Shrubs to 1.8 m tall. Roots attenuate downwards. Turions present. Stems grey or grey—brown. Lower leaves biternate, with 9 leaflets, very occasionally terminal leaflets 3—fid to the base, and thus with 11 or 15 leaflets; leaflets ovate-orbicular or orbicular, 3—cleft, 4-8 cm long, 3-11 cm wide, glabrous above, villose along veins or throughout beneath; segments lobed, segments/lobes acute to rounded at the apex. Flowers solitary and terminal; involucrate bracts 2-4 in number, long-elliptic, unequal in size; sepals 3 or 4 in number, green or yellow-green, broad—ovate, 2.5-5 cm long, 1.8—2.5 cm wide, all rounded at the apex; petals 5-11 in number, white, occasionally pinkish at the base or on margins, obovate, 4.5-7.2 cm long, 4—6 cm wide, irregularly incised at the apex; filaments pink or purple, white above, 8—10 mm long; anthers yellow, linear, 8-10 mm long; disk entirely enveloping carpels at anthesis, red-purple, leathery, dentate at the apex; carpels 5, densely tomentose; stigmas red. Follicles oblong, densely brown-yellow tomentose. Seeds dark brown, nearly spherical, 8-9 mm in diameter.
Chromosome number: 2n=10 (diploid)
In secondary deciduous broad-leaved forests and well-developed thickets at an altitude of 900—1,700 m. Native to N Henan (Jiyuan County), C Shaanxi (Huayin County and Tongchuan City), and SW Shanxi (Jishan and Yongji counties).
According to the protologue, the holotype of Paeonia jishanensis is preserved in CAF. However, when we visited this herbarium and asked HONG Tao for the holotype, we were told that it had not been preserved. Thus, we designate a neotype herein.
Haw (2001) used the speciﬁc name Paeonia spontanea (Rehder) T. Hong & W. Z. Zhao (in Hong et al., 1994), while treating P. jishanensis T. Hong & W. Z. Zhao (1992) as its synonym. He cited T. Hong and Zhao’s (1992) statement “P. suffruticosa subsp. spontanea has petaloid stamens, which are an important characteristic developed after domestication of a wild tree peony, so that P. suffruticosa subsp. spontanea should be reduced to the status of a cultivar, ‘spontanea’” (translated by Haw from the original Chinese). After the citation, Haw (2001) noted that “Hong and Zhao included the type of P. suffruticosa subsp. spontanea (i.e. W. Purdon 338) in their concept of the species P.jishanensis”, and concluded that “the name P. jishanensis, typiﬁed by Hong Tao 915010, is therefore, superﬂuous and illegitimate”. We (Hong & Pan, 1999) restored P. jishanensis T. Hong & W. Z. Zhao as a valid speciﬁc name. Here, we still argue for its legitimate status. First, although T. Hong and Zhao (1992) did say that P. suffruticosa subsp. spontanea should be reduced as a cultivar, they did not say “in P. jishanensis”. Second, in the same paper, they (T. Hong & Zhao, 1992) stated that “the present species (P. jishanensis) differs from Paeonia suffruticosa Andrews var. spontanea Rehder mainly in having petals white and lacking petaloid stamens.” This statement clearly indicates that P. suffruticosa var. spontanea was not included in the circumscription of P. jishanensis by T. Hong and Zhao (1992). The type of P. jishanensis, Hong Tao 915010, can not be confused with the type of P. suffruticosa var. spontanea, W Purdom 338, as it was selected by Haw (2001). Therefore, P. jishanensis T. Hong & W. Z. Zhao is a legitimate name.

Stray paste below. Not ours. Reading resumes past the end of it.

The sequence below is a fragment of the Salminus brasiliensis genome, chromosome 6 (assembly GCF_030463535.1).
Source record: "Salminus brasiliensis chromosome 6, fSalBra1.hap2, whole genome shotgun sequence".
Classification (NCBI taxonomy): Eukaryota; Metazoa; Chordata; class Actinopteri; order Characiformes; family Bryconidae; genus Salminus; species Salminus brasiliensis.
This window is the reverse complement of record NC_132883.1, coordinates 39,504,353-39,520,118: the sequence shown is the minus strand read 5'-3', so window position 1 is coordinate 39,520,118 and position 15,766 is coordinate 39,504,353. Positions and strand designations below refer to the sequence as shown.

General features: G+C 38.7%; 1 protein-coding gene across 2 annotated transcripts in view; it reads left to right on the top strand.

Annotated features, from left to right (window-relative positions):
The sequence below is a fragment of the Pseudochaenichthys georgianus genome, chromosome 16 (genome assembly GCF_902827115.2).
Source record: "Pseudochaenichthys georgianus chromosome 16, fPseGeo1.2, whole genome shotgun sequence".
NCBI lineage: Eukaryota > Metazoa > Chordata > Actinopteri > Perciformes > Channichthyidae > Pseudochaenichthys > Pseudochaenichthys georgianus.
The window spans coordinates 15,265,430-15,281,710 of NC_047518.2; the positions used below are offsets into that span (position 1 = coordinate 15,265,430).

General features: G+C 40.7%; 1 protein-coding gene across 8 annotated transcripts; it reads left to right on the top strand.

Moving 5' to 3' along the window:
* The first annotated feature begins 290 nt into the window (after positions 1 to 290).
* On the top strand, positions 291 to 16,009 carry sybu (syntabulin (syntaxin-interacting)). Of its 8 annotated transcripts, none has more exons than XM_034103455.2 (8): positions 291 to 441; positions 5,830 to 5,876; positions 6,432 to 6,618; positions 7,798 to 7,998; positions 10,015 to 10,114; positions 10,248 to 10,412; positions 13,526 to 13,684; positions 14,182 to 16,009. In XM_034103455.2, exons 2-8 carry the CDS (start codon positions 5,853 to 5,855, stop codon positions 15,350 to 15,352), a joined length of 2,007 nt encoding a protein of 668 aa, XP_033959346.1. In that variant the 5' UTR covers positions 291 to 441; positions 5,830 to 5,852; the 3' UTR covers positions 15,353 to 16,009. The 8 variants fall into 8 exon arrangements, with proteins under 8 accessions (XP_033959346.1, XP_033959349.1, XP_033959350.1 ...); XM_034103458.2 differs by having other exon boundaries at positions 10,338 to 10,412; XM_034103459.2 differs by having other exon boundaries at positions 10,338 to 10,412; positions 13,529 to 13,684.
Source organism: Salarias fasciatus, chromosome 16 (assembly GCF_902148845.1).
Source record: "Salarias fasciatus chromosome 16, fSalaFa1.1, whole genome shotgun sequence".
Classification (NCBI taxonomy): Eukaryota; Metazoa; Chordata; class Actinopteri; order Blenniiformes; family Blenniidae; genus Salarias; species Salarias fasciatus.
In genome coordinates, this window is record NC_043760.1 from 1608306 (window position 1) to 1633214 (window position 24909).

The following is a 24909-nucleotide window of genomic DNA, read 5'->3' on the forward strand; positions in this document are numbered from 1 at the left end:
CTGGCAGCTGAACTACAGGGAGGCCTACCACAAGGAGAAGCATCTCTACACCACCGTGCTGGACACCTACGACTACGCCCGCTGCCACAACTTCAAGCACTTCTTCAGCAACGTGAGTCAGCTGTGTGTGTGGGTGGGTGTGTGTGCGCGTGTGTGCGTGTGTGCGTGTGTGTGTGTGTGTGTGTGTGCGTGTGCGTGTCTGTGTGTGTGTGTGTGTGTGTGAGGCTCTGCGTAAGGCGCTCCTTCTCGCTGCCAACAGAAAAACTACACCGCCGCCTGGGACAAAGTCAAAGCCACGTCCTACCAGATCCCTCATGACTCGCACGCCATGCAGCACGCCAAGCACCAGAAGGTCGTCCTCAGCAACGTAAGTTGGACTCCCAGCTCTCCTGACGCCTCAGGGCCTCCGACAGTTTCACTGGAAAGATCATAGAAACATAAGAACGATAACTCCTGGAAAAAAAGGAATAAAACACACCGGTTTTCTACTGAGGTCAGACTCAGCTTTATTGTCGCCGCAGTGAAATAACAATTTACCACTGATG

The Paeonia jishanensis group has been treated at three different levels: as the variety P. suffruticosa var. spontanea by Rehder (1920), Stern (1946), Anonymous (1972), and Pan (1979); as the subspecies P. suffruticosa subsp. spontanea by Haw and Lauener (1990); and as an independent species by Hong and Zhao (in Hong et al. 1994). The most distinct morphological character of P. jishanensis is its calyx with three or two sepals, which are all rounded at the apex and rather large, up to 5 cm long. This calyx morphology is unique in sect. Moutan DC. Another distinct feature of this species is vegetative reproduction by turions, and these long scaly shoots produced from underground stem buds can reach over 1 m long. Seeds could scarcely be found. Digging roots of this species for market as danpi, a traditional Chinese medicine, was a serious activity for several years around 1960. The species probably escaped extinction solely because of its reproductive strategy of turions.
Paeonia jishanensis is rarely found in scattered locations in the Zhongtiao Mountains (Yongji County in Shanxi and Jiyuan County in Henan), the Luliang Mountains (Jishan County, Shanxi), the Huashan Mountains (Huayin County, Shaanxi), and Tongchuan and Yan’an (both in Shaanxi). All of these populations, except the one in Yan’an (the type locality of P. suffruticosa var. spontanea Rehder), grow in thickets or secondary deciduous forests at altitudes from 900 to 1,700 m. The population in Yan’an consists of several individuals on the western side of the peony garden behind Zhaojun Temple in Wanhua Shan, and may well be introduced and naturalized there. Because the garden has probably been established for hundreds of years, and no one (including local people) knows its exact history and it is hard to give a definite answer about the history of P. jishanensis in Yan’an. All the populations mentioned above have purely white petals that are occasionally pinkish at the periphery.
Images by Dick Westland
- Hong, De-Yuan. “Peonies of the World. Taxonomy and phytogeography.” Kew: Royal Botanic Gardens, 2010, pp. 87-91.